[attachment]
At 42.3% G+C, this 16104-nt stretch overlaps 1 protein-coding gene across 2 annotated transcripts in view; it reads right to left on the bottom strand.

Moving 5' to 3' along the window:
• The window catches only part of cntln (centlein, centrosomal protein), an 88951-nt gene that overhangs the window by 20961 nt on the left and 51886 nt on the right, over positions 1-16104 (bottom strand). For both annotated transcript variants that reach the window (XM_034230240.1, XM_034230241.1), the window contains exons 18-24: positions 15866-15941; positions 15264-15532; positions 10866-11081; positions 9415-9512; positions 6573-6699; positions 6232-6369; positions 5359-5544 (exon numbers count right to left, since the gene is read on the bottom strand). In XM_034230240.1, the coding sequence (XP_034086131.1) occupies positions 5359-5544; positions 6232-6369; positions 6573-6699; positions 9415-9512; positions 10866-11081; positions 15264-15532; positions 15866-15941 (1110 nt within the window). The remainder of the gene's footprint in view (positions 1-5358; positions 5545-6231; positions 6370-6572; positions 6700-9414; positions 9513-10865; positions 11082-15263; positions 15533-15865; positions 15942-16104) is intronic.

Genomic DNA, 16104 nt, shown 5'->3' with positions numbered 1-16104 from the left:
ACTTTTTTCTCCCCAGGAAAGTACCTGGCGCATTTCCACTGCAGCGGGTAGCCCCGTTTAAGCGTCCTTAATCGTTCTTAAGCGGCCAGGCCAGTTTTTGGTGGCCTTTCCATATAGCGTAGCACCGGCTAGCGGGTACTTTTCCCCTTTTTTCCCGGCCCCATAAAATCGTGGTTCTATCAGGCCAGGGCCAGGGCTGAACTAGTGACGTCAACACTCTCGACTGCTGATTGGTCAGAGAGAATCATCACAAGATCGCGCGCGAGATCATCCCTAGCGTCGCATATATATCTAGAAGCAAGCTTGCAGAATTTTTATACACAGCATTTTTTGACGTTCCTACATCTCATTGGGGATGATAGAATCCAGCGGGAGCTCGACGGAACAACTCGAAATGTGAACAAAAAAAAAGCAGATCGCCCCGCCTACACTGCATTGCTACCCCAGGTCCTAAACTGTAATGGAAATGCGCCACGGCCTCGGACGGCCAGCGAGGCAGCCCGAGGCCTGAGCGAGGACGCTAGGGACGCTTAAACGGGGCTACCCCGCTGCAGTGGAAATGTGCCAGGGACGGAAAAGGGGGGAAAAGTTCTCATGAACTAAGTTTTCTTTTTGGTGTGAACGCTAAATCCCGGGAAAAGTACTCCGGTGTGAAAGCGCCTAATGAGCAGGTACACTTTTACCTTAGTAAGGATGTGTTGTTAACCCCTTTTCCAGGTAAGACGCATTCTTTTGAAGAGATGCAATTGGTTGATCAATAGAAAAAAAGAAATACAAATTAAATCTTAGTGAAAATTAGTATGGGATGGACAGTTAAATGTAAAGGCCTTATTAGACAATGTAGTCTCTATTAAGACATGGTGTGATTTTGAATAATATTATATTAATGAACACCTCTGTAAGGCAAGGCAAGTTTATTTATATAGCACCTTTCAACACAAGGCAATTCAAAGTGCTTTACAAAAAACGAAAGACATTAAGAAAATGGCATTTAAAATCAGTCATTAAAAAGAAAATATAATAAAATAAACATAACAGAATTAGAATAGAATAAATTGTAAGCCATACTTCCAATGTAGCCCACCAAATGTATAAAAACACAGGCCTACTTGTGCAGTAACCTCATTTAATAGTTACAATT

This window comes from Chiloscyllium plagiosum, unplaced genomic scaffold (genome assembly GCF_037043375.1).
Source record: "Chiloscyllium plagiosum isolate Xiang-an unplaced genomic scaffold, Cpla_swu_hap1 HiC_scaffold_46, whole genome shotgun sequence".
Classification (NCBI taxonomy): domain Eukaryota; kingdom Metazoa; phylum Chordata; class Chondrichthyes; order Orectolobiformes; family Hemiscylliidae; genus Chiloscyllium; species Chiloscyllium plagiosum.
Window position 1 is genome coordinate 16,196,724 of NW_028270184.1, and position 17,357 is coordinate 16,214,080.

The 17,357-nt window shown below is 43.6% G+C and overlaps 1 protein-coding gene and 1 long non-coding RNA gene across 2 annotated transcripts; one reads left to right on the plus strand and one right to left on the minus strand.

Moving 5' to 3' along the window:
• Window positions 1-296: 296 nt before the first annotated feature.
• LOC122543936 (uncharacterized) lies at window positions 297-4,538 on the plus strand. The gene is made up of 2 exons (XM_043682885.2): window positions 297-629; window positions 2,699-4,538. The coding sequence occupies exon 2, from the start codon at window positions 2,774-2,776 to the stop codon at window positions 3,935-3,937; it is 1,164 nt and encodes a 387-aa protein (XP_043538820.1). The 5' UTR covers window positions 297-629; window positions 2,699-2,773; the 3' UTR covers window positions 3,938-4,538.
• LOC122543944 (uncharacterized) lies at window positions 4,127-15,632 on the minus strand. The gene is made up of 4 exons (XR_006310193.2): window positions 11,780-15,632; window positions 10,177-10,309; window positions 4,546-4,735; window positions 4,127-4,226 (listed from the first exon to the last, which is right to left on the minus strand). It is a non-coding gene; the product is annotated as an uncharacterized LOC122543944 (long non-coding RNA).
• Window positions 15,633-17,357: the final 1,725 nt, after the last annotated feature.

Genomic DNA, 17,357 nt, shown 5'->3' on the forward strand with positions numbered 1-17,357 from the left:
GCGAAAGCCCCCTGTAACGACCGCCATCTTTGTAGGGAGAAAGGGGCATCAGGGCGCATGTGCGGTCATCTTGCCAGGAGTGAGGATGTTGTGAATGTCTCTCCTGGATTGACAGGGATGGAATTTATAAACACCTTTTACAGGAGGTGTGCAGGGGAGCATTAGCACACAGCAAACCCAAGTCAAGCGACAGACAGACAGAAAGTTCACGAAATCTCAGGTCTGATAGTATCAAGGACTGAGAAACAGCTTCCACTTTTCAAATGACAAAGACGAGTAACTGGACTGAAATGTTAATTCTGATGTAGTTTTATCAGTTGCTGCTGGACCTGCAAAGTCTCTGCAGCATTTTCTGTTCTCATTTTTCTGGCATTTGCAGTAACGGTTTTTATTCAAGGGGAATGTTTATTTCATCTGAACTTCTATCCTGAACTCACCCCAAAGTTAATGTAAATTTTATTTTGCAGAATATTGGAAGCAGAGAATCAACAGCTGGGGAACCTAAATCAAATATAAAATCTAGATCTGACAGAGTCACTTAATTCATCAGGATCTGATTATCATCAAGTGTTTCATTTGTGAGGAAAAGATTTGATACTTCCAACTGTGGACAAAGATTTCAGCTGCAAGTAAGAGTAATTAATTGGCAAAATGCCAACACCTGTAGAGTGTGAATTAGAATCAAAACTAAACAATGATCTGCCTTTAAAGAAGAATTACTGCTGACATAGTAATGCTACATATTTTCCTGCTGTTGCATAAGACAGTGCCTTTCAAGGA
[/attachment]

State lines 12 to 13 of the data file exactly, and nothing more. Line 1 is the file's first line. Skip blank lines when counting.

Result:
• Window positions 1-296: 296 nt before the first annotated feature.
• LOC122543936 (uncharacterized) lies at window positions 297-4,538 on the plus strand. The gene is made up of 2 exons (XM_043682885.2): window positions 297-629; window positions 2,699-4,538. The coding sequence occupies exon 2, from the start codon at window positions 2,774-2,776 to the stop codon at window positions 3,935-3,937; it is 1,164 nt and encodes a 387-aa protein (XP_043538820.1). The 5' UTR covers window positions 297-629; window positions 2,699-2,773; the 3' UTR covers window positions 3,938-4,538.